Birmingham area missionaries survive Uganda bombing by al Shabaab rebels

| July 27, 2010

A group of missionaries from Asbury United Methodist Church in north Shelby County were at a Ugandan restaurant Sunday night watching the soccer World Cup when a bomb ripped through the building, killing 13 people.

A second bomb 50 minutes later at Kyadondo Rugby Club claimed more lives. The toll this morning for both bombings stood at 74, according the Associated Press.

The Somali militant group al-Shabab claimed responsibility for the bombings at the rugby club and the Ethiopian Village restaurant in Uganda's capital of Kampala, where Allen Nunnally and six others from here had gathered to watch the game.

The Asbury group –just feet away from others who were killed in the blast–was shaken, but not injured, Nunnally said today in a telephone interview with The Birmingham News.

"There was blood everywhere. There was blood on us," Nunnally said. "At first we didn't know if it was ours. But we were literally untouched. We are so blessed and so in awe of God's protection of us."

Nunnally, a 23-year-old graduate of Oak Mountain High School and Auburn University, and Jay Clark, a 23-year-old graduate of Oak Mountain High School and the University of Alabama, helped to start an orphanage, Sozo Children International, just months ago outside of the capital city.

A group helping with the orphanage returned to the Birmingham area Saturday. Those remaining and at the restaurant Sunday night are Carrie Clarke, 26, a math teacher at Oak Mountain High School, and Oak Mountain graduates Tori Klanberg, Mason Holt, Catherine Wise and Jonathan Lenning. Klanberg, Holt and Wise attend the University of Alabama.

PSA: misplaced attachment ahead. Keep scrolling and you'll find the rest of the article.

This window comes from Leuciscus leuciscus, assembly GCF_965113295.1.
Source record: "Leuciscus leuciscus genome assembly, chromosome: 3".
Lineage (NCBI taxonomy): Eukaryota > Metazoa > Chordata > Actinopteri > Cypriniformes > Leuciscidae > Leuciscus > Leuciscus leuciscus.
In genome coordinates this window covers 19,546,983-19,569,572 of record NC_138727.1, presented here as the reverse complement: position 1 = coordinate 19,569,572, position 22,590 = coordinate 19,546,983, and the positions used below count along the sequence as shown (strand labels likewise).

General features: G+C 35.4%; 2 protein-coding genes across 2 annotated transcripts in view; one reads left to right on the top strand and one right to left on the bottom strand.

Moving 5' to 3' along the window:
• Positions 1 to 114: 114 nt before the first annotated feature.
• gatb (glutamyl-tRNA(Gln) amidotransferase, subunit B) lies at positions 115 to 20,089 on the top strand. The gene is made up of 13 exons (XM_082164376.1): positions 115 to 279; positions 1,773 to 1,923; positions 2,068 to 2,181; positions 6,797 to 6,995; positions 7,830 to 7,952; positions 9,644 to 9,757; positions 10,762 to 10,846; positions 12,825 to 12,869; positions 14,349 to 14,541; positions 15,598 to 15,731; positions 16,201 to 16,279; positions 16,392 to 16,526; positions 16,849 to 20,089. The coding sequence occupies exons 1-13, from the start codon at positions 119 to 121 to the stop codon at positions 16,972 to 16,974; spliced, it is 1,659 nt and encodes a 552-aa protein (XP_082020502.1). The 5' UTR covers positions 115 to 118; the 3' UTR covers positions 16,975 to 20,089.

Nunnally said the Ethiopian Restaurant is one of their favorite gathering spots because of its 25-foot projector screen that broadcast all of the soccer games. "We would sit, enjoy a cold Mountain Dew and give high fives when our team scored goals," he wrote on his blog.

He said he told the group earlier in the day they had to get there early to make sure they got a good seat in front of the big screen.

Instead, they were late and seated in a smaller room with a brick wall that separated them from the screen.

It was just before half-time when the bomb exploded. "The boom was deafening," Nunnally said. "We are still having trouble hearing."

The group went back to the orphanage and are booking flights home earlier than expected. Nunnally and Clark said they will return as soon as it's safe.

"We have big plans for this city," he said, "and this organization. Right now, we're giving all glory and honor to God."

 

http://blog.al.com/spotnews/2010/07/post_578.html

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Category: Mission Trip/Missionary Security

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